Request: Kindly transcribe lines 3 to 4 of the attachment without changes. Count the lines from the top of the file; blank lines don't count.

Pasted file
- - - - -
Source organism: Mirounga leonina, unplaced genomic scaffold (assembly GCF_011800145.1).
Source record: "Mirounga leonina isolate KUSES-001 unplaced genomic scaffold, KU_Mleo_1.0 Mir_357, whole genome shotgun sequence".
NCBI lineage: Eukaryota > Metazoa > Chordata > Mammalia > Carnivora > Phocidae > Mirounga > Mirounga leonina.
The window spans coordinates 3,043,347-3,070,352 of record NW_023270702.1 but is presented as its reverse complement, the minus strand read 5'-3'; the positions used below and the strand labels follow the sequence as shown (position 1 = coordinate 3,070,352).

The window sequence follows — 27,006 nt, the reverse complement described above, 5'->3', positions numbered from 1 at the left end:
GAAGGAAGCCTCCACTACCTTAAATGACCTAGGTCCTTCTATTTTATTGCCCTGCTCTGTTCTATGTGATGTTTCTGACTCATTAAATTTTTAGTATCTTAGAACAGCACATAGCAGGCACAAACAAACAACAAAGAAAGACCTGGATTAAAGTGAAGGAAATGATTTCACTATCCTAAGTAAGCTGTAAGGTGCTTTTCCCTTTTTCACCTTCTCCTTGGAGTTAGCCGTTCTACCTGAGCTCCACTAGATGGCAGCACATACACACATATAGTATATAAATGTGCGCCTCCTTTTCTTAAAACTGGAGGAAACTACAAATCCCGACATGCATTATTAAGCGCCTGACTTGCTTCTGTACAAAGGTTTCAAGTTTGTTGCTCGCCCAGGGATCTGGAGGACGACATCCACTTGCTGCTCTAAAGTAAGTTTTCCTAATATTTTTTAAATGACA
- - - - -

NCBI lineage: Eukaryota > Metazoa > Chordata > Mammalia > Carnivora > Phocidae > Mirounga > Mirounga leonina.
The window spans coordinates 3,043,347-3,070,352 of record NW_023270702.1 but is presented as its reverse complement, the minus strand read 5'-3'; the positions used below and the strand labels follow the sequence as shown (position 1 = coordinate 3,070,352).